Geschützt: Working with papers

While working on my diploma thesis, one thought recurred all the time working with a paper.

For better understanding I will first reiterate how we (well, at least me, but perhaps many other people, too) work with papers.

Sitting at your desk, you have a paper in front of you, a pen and a text marker, and a notebook. While reading the paper, you mark parts of the text and take notes either in the paper or in your notebook.

What kind of notes do you take, and which parts do you mark? Quotations you might incorporate into your own text, references (I have the pages with references printed twice so that I can always have them at the ready without breaking the reading process by switching pages.), concepts mentioned in other papers (quoted, extended or worked on), and a lot more.

After you read 10 papers or more, you have a bunch of notes. These are written down either in the notebook or on the papers or on both (perhaps complementary, perhaps scattered, perhaps [but much less probable] ‘mirrored’).

Now that you read the papers, you need to sort your notes. That includes reading your notes, re-reading some passages of the papers, looking through other papers as well to solve references and links, summarizing concepts spanning across different papers. This process is very time consuming and can lead to frustration (“Where the heck is that Meyer paper gone?!”, “I can’t find that reference again, it ought to be here somewhere…”, “Second, which David paper is that, the 2004 or the 2005?”). Of course, over time you will come up with certain tricks to help youself. Living is learning.


All these papers I read are printed copies of online resources (PDF and HTML). Virtually all papers produced are accessible as online resources (paid or free), at least in technology related fields. So we do have two versions of them. One printed on our desks’, one either on the Web (Which I more and more find to be an extension to my harddrive.) or on our computer. On one half you have jotted notes, marked concepts. The others’ are untouched, not mapping your work on them. Both need to be sorted, ordered and filed - in different ways using different means. And then there is the information in your notebook, that isn’t part of any collection but is a separate isle on its own.

There are software tools to faciliate this process. But they break the process, too, because they don’t integrate all steps. There are (highly sophisticated) bibliographic tools for literature management, mindmapping tools, note management tools and of course word processors.

What is missing is a tool that helps you getting it all together. Reading, note taking, spanning concepts, references, links, quotes and all the pieces of information you as a reader create while working with texts.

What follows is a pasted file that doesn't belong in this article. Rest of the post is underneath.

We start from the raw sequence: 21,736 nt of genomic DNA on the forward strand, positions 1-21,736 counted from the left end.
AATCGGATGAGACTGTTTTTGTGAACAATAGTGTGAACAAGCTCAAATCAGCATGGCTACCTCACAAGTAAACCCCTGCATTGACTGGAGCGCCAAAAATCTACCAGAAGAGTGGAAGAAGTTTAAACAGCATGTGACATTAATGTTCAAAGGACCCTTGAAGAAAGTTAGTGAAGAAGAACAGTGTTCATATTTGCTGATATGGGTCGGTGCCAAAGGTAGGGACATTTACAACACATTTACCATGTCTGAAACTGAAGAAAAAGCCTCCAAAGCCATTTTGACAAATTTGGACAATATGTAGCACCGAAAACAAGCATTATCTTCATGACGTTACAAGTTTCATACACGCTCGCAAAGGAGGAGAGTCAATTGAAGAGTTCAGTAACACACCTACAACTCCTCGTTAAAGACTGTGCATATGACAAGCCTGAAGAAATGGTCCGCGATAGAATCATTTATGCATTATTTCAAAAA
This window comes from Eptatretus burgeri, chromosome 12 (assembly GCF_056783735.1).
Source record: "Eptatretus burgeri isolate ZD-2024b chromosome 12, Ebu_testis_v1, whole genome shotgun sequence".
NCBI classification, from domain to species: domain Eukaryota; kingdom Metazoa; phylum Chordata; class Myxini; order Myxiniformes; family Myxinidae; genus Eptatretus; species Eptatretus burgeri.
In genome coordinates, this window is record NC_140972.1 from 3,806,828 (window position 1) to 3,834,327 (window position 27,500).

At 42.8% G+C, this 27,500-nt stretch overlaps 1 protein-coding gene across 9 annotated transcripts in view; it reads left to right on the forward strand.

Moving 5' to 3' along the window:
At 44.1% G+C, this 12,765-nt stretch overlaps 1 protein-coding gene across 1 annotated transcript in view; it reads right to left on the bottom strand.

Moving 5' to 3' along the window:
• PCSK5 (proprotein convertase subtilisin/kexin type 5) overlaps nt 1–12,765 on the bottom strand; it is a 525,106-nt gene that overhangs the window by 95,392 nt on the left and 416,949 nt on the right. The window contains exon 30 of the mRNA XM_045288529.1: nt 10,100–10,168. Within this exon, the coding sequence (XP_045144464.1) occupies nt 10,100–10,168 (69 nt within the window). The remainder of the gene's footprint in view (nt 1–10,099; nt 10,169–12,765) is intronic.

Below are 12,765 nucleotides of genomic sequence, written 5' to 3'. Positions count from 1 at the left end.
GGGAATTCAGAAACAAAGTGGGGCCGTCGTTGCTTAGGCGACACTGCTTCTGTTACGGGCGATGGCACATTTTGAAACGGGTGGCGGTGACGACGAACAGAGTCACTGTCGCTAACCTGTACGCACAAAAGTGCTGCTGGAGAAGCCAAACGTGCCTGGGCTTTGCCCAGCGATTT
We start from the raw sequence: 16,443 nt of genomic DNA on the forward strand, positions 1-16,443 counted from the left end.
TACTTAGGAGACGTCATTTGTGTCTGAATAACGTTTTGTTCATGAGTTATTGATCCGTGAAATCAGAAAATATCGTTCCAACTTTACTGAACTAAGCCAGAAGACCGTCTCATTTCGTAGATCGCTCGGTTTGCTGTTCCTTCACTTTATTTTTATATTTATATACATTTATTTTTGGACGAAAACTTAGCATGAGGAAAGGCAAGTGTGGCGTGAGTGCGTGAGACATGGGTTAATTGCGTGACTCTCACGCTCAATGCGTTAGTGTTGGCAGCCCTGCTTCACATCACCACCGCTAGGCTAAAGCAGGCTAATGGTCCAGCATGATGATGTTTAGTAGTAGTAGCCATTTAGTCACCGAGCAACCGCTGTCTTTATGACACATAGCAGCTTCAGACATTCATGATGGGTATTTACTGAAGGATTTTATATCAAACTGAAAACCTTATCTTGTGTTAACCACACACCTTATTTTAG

Let’s think about a blank computer screen. We vertically devide it in two parts, the right one smaller then the left one. In the right part, the sidebar, you can define areas. You can give them headings like “quotes”, “references”, “concepts”, anything you like. In the left part of the screen, the content area, texts are displayed (Who the heck cares about formats when reading?, HTML, PDF, DOC, its all the same.). Your mouse is the tool you actually work with. Just mark a fews words and drag them into your “quotes” area, where you might enter a short hand. Find an interesting reference, and put it into the “references” area, entering a short hand. Mark a heading, drag it onto another heading from another paper already in the “concepts” area - and voila, they get linked to each other.

I think you can see what I mean. Of course most of the work the tools needs to do is to be done in the background. What I want is an unobstrusive UI. And I mean unobstrusive. Just pointing, clicking, dragging, a few hits on the keyboard, enter, done.

Here are some tools I discovered and tested. Unfortunatly, none fulfilled my requirements.

[Scrapbook](, an extension for [Firefox]( is en route to become such a tool. Today its UI is still to complex, needing to much attention, and to small, embedded in the browser’s window. If it could work with PDF documents and if the interface would be streamlined, offering less options but more commands, it would be great.

[Google Notebook]( offers, via a browser plugin using a web interface, functionality to create notes. Notes are filed in Notebooks, which can be structured in sections. Both the web interface and the plugin are in need of refinement to make them usable. Today it is simply a sticky notes-like tool to jot down unstructered notes.


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